The Poker Long Run

Winning the Real Game

Poker Long Run"I get knocked down but I get up again
You're never going to keep me down."
-- "Tubthumping" by Chumbawamba

Poker is not a game of the moment. It seems to be, with pots being awarded nearly every minute, but the truth of the matter is winning poker is all about the long-run. Bizarrely, most players play for the moment: the thrill, the buzz, immediate gratification. Most players lose. This is no coincidence.

Players should normally gear their decisions toward what is best for the long run and not fall victim to the temptations of the moment. That pitfall of temptation swallows up many a good player, including many who over time could move from being merely "good" to being one of the greats. Oodles of players can handle things when they are going well -- only to explode like a Pinto at the slightest stress.

Then also, anyone who plays serious poker can point to players who could do much better than they are, but since they've been "down so long," whenever they get a burst of good fortune (and bankroll), they become truly different people. The fellow who didn't have a pot to pee in a few weeks before now bets $4000 on the over/under of the third quarter score of a pre-season football game. A few weeks later this player is busted. Duh.

Keeping your eye on the prize, regardless of momentary circumstances, is a poker skill with a definite dollar value. Absent luck and assuming some skill, perseverance on an even keel is what gets the money. I'm not putting down aggressive, sensible risk-taking. Far from it. I'm talking about something else, something hard to put a finger on, that applies to both ring games and tournament poker. Maybe it's easier to understand by using an example from politics and one from sports.

John A. MacDonald, longtime Prime Minister and leader of the Conservative Party, dominated Canadian politics in the 19th century. During his forty years in public life, MacDonald faced a succession of leaders from the Liberal Party, and usually came up on the winning end of the ticket. He once remarked: "The great reason why I have been able to beat [Liberal Party leader George] Brown is that I have been able to look a little ahead, while he could on no occasion forego the temptation of a temporary triumph."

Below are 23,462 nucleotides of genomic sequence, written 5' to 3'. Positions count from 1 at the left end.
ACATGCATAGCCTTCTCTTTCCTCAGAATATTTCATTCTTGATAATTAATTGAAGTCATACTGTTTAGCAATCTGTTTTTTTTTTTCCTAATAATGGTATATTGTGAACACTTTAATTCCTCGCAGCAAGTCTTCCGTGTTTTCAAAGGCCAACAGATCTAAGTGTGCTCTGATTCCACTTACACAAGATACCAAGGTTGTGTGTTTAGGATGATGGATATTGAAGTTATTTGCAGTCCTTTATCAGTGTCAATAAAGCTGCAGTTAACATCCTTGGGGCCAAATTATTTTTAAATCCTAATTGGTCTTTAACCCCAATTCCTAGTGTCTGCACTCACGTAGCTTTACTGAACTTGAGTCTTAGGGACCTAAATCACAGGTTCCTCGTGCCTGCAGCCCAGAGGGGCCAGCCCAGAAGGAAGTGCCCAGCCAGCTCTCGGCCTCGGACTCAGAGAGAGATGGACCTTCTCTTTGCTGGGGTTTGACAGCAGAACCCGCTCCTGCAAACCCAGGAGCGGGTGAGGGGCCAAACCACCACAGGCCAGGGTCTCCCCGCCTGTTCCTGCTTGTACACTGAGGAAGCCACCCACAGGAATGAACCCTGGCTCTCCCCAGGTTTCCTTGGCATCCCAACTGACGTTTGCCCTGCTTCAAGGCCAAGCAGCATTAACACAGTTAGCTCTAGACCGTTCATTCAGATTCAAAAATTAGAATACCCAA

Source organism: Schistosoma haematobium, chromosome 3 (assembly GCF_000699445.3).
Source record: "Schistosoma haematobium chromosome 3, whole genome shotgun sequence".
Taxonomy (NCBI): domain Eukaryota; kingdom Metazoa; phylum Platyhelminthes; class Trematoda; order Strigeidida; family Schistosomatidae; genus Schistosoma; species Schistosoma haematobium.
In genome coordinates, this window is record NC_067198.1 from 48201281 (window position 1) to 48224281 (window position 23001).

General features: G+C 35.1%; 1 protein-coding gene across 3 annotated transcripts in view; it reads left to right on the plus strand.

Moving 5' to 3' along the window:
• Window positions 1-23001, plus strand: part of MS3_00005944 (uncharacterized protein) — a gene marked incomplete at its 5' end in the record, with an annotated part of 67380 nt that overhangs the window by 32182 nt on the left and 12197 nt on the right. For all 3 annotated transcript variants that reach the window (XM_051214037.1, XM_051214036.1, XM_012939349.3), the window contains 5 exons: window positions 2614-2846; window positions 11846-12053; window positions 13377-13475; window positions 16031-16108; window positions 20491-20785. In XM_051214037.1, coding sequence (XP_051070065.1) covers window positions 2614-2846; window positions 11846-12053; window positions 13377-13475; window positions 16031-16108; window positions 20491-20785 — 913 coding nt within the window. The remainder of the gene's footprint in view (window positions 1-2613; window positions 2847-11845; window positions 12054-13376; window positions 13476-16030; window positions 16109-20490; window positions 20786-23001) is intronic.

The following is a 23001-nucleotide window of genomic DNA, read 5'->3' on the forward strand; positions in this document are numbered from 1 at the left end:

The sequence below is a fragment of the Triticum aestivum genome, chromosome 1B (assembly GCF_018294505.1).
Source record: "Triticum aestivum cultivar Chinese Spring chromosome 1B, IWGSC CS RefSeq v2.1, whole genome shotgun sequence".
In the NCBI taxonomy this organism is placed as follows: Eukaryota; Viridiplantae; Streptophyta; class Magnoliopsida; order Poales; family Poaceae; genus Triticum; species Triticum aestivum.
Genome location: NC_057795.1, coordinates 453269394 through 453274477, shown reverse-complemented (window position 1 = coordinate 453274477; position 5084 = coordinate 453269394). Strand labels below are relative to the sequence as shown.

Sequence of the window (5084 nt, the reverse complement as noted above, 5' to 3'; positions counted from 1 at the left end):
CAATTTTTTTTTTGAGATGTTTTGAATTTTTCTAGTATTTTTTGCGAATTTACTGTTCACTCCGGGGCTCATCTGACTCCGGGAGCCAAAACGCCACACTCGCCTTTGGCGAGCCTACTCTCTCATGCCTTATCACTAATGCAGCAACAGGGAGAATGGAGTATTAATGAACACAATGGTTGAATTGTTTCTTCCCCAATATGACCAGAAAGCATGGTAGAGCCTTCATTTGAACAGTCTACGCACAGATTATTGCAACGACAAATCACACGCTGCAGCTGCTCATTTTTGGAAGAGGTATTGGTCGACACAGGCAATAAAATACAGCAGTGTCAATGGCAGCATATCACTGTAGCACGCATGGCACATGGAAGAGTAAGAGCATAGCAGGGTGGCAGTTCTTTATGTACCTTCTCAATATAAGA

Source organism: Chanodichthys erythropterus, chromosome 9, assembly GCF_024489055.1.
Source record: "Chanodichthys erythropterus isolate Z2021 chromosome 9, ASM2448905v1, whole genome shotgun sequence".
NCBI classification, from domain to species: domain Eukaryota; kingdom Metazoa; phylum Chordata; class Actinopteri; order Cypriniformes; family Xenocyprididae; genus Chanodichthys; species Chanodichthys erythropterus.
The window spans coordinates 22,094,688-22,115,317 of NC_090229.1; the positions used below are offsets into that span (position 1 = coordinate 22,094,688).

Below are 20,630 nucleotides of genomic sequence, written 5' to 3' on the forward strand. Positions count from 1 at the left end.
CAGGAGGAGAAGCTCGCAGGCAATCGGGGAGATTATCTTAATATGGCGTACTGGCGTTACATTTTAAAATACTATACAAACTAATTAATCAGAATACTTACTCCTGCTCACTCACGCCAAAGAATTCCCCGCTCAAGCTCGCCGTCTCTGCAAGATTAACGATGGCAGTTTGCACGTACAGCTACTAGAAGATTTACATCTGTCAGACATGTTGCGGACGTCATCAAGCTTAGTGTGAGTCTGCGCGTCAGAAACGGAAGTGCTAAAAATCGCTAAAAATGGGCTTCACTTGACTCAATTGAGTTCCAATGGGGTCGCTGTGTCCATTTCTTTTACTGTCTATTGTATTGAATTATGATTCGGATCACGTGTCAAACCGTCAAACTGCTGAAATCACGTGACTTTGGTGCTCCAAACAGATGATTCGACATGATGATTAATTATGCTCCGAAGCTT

Is that a poker concept or is that a poker concept?!!

I see it all the time in tournaments. Due mostly to good fortune and good cards, players jump off to a big lead, or have a big rush in the middle of a tournament. They pile up great gobs of chips. Certainly some times these players with a big lead go on to win, but these are the players I like to go after. The very best player to play against in a critical situation is a player who has been running good! Give me an opponent who has had good fortune tossed in his lap all day long. They make the most mistakes. They think they are indestructible. Please keep away those players who have been grinding away all day! They aren't deluded, drunk with the trivial success of doing well when there are 50 people left. That temporary triumph is no triumph at all, especially if, like often happens, they begin to play less sharply than they would if the deck wasn't constantly hitting them in the forehead.

Football offers another good parallel. One of the sport's great philosophers, Alex Karras, once remarked that when his Detroit Lions played the Green Bay Packers, the Lions pounded the Packers up and down the field for sixty minutes, but when he looked up at the scoreboard, he would see the Packers had won the game!

Like in football, the point is to win the game -- and the game of poker lasts a lifetime.

See also Poker Defense, Poker Strategy and Reality TV and Poker Memory